by Evan Dawson - Author of Summer in a Glass: The Coming of Age of Winemaking in the Finger Lakes
I have the pleasure of standing in for Peter Bell this week - or sitting in, or writing in, if you like - and I'd like to spill a little news about Riesling. It comes from Peter, and I don't know what he'd think about me writing it here, which is all the more reason to post it now and hope he's cool with it later. After all, a colleague in the news business taught me years ago: Don't ask for permission; ask for forgiveness.
Here's the news: The 2010 vintage is going to take longer than usual to assess for Riesling. Think that's not a big deal? I think it's significant, because right around now is when a pile of 2010 Finger Lakes Rieslings will hit the market, and it's difficult to figure out how they're evolving. On top of that, there is a tremendous amount of (generally well founded) hype surrounding the 2010 growing season. But does that hype promise too much for Riesling?
Tasting with Peter a few weeks back, he explained that by around April or May, winemakers have a pretty clear handle on how the previous year's Riesling will show and evolve. Some years, like 2009, feature a spine of acidity and a depth of fruit to provide for long-term cellaring as well as short-term enjoyment. Other years, like 2007, portend a wine that should be consumed in short order, lest it begin to fade with a few years distance. Some years the fruit steps forward; other vintages see that classic Finger Lakes steeliness and precision taking over.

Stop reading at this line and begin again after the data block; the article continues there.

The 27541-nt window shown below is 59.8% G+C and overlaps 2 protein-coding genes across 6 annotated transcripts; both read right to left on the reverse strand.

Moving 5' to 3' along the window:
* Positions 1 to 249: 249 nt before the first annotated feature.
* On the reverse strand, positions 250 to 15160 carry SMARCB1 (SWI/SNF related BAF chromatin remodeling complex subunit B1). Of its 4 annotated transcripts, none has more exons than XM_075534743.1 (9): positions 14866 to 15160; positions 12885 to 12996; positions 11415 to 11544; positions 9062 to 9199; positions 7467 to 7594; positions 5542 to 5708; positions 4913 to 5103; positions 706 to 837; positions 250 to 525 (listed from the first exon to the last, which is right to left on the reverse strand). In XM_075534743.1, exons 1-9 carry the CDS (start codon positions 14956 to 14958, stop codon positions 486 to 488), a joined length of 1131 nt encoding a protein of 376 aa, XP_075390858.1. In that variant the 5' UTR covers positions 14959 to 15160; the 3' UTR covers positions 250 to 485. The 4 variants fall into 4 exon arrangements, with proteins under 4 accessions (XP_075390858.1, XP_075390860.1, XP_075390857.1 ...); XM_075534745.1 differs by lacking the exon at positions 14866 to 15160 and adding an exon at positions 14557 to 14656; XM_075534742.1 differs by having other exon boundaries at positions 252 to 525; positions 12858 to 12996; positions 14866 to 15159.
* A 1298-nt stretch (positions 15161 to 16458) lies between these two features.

And yet here we are, with May rolling into June, and Rieslings from 2010 are still maturing. Yes, 2010 was just about the longest, warmest growing season in recent recorded history. And no, it was not a drought year like 2007, which means varieties like Riesling weren't scorched and potentially fat. So what is 2010, exactly?
Peter says he's going to reassess this summer. That patience is wise. Having tasted dozens of tank samples from producers across the region, here's my take: Peter is wise to wait, but there is a very high bar of quality about to be unveiled. Plenty of growers and winemakers decided to pick when the fruit was ripe but the acids were intact, a kind of marriage on the vine that only happens once in a while. Some had to make acid adjustments, but others found the wines nicely balanced without much help.
If the acids are integrated, expect 2010 to be a special Riesling vintage, albeit very different than the cooler 2009. If the acids are jarring, then make plans to consume the wines at a younger age than most, like 2007. But I expect most wines to offer a kind of harmony and aging potential that true Riesling lovers will celebrate.
And don't tell Peter, but the wines that he and his team have made are giving hints of something outstanding. I don't say this because I'm camping out on his blog. I'm no cheerleader. There will be disjointed Rieslings from 2010. And Peter can handle tough criticism from writers like myself. I simply have tasted enough 2010 Rieslings to know that I'm an optimist, and a buyer.
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